Colombia’s ‘pervert police’ want sexual harassment out of rush hour

08/19/2014 6:48 PM

08/20/2014 12:57 PM

Every morning at rush hour, seven young women and four men plow into the capital’s mass transit system, blend into the crowd and then wait. Amid the jostle and crush of commuters, they stay alert for those who might be enjoying the cramped conditions a little too much.

Welcome to Bogotá’s pervert police, an undercover, largely female squad that’s trying to take sexual harassment out of rush hour.

Locals joke that the city’s Transmilenio bus system, which carries 2 million people a day, sometimes gets so packed that the sauna and massage are free. But groping on the bus is a serious issue. Since the squad began operating 20 days ago, it has caught 16 men (it’s always men), some of whom have been repeat offenders.

“We look for people who are staring at women — looking at their private parts, their legs, their butts, and as soon as they touch we make our move,” said Roxana, a 25-year-old police officer who wouldn’t give her name because it would blow her cover. “We’ve caught well dressed men who you would never imagine would do something like that…Then sometimes you see somebody who looks strange, but they turn out to be harmless, just strange.”

The Elite Group, as they’re known, is the city’s latest effort to try to make rush hour more female-friendly. A few months ago, the city also inaugurated women-only cars on the bus system.

Commuter harassment is a depressingly global problem. The Internet is abuzz with groups trying to raise the alarm about groping on trains, buses and metros from cities as distinct as London, Colombo, Istanbul and São Paulo.

A 2014 survey by the U.S.-based nonprofit Stop the Street Harassment found that 20 percent of all women and 16 percent of men in the United States have been sexually harassed on public transportation. But not all of that was the touching that Colombia’s cops are trying to eradicate.

Lt. Lina Maria Rios is the squad’s public face and only one who will use her real name. She said the group’s members were picked for their knowledge of law, intelligence gathering skills, and abilities with children and juveniles. All of them are trained in self defense.

Groping is rarely a jail-able offense in Colombia. Judges usually ask perpetrators and victims to reconcile in lieu of fines or detention. So Rios said she sees her group’s work as instilling a sense of paranoia among potential perverts.

“We want them to think that any pretty woman — or even an ordinary looking woman — might be a cop,” she said. “We want to generate inhibition.”

When the squad was first presented in July — all wearing tight jeans with their backs toward the camera — some accused the police of setting up a sting. Rios bristles at that notion of entrapment and points out that none of her agents have actually been victims of gropers.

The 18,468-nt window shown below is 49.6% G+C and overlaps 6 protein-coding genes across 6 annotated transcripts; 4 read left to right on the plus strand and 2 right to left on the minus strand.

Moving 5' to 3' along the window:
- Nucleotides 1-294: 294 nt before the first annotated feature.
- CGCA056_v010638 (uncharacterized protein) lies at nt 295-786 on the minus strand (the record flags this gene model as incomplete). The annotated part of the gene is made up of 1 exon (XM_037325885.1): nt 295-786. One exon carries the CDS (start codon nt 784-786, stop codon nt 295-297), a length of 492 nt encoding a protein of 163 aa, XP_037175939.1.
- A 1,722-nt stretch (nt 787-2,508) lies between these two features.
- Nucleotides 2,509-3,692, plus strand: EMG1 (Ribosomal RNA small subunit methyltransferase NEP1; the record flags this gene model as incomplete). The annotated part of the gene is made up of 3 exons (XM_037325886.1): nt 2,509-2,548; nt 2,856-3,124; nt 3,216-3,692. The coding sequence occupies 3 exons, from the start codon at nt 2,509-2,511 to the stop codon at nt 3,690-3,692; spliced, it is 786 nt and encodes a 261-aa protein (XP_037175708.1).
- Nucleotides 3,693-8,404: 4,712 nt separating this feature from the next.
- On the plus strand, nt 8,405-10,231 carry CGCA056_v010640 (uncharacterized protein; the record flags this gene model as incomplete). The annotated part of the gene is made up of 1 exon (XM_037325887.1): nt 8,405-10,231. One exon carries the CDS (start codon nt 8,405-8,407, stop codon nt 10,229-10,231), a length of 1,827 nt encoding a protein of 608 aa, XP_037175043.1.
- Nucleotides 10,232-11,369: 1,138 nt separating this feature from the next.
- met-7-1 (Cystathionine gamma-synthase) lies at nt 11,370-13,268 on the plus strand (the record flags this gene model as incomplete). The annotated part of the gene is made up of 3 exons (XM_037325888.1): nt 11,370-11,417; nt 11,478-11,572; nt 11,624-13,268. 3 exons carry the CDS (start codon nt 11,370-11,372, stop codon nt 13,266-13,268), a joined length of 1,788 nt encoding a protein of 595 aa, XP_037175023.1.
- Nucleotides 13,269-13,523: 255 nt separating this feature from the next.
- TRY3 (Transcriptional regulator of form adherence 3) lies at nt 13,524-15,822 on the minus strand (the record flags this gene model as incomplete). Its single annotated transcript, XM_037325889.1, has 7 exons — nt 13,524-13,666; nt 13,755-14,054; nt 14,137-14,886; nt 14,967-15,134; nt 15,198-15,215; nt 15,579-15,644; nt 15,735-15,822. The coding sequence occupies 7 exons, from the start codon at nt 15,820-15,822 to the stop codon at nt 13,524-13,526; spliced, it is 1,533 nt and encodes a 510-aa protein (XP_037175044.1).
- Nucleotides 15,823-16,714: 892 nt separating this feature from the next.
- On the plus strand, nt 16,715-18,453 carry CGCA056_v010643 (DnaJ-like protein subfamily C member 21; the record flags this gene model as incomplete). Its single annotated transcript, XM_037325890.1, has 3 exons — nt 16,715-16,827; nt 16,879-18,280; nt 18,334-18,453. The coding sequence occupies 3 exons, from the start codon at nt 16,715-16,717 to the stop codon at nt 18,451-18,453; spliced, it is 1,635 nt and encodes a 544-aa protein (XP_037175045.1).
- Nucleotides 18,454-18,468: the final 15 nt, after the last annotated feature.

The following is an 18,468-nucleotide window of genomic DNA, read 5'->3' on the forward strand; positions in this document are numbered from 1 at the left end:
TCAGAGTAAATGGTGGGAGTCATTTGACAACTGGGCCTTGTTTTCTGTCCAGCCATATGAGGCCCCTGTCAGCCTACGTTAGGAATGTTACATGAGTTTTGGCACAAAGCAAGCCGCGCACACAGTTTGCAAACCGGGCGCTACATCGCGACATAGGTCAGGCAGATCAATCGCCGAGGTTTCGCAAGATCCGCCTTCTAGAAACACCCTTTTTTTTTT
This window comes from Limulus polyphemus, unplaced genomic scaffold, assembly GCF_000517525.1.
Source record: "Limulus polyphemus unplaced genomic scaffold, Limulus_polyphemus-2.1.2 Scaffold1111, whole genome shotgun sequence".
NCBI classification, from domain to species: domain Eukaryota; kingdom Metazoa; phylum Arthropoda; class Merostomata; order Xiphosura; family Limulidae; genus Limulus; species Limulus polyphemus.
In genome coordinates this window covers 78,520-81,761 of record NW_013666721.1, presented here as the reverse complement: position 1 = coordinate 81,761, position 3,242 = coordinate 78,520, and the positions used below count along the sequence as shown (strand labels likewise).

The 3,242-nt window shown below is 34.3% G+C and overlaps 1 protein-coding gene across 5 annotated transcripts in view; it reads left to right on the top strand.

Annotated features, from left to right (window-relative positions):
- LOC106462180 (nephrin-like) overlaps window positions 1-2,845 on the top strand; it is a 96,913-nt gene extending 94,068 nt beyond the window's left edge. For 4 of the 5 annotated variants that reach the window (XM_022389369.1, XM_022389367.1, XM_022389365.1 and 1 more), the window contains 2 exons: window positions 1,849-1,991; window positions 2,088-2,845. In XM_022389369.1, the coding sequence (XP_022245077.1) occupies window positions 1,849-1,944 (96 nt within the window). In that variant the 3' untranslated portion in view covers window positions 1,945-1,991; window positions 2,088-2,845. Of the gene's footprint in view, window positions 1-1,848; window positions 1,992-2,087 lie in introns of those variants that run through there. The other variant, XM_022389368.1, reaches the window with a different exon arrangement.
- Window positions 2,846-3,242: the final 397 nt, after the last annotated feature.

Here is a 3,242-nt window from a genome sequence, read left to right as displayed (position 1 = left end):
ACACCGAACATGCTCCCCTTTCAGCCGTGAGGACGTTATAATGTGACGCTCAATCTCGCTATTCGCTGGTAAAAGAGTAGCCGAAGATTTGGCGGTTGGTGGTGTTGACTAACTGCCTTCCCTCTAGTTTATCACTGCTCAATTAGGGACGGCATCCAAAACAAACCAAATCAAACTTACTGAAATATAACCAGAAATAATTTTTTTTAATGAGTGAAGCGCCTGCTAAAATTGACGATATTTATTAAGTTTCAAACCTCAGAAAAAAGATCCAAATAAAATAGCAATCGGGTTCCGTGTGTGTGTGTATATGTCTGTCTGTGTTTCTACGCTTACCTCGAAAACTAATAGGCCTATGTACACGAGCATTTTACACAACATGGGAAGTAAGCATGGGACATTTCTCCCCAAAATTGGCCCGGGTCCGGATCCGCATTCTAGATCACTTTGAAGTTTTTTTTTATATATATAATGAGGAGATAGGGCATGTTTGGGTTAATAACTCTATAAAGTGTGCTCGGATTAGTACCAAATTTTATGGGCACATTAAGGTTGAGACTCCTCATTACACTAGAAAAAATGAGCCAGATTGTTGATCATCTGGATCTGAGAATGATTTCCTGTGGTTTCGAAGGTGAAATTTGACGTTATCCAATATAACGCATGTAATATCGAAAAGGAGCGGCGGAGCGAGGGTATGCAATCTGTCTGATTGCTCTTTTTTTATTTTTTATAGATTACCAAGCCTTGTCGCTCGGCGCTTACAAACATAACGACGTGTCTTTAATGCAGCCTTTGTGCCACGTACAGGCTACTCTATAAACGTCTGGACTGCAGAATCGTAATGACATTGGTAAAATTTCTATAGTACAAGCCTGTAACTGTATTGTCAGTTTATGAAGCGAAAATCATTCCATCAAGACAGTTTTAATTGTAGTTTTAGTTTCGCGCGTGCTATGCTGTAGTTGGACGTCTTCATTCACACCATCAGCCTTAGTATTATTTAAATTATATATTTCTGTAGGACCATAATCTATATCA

In a way, the crackdown is critical to the city’s development. Mayor Gustavo Petro is expanding public transportation as he wages a quiet war on cars — turning thoroughfares into pedestrian walkways and rolling out bus-only lanes. There are also plans to levy a congestion tax on those who drive into the city center at rush hour.

Even so, unless cities provide convenient, high-quality and safe transportation, people will always resist getting on the bus, said Edgar Enrique Sandoval, president of Bogotá’s Transmilenio system from 1999 to 2003.

Public transportation in Latin America “has always been thought of as the last resort for those who don’t have a car,” he said. “We have to make it a system so that even those who can afford a car will take public transportation.”

Linda Salgar is a 28-year-old construction worker who takes the Transmilenio almost daily. She said not a week goes by that she’s not confronted with some sort of unpleasantness, whether it’s pickpockets, rudeness or harassment.

“Sometimes you’ll be standing there and some man will be rubbing up behind you because it’s so crowded but you know there’s more going on,” she said.

The officers, however, said they’re looking for more clear-cut cases — when there’s intentional grabbing and groping.

When asked about some of her most memorable arrests, Sally, a 23-year-old agent, said she busted a man for grabbing a woman’s bottom. He was wearing a colostomy bag and seemed to be in wretched health.

“He was using the fact that he was sick to take advantage of people,” she said.

But Sally said her biggest surprise was the general lack of manners on the bus.

“Men don’t care if you’re a woman anymore,” she said. “They’ll never get up to give you their seat.”

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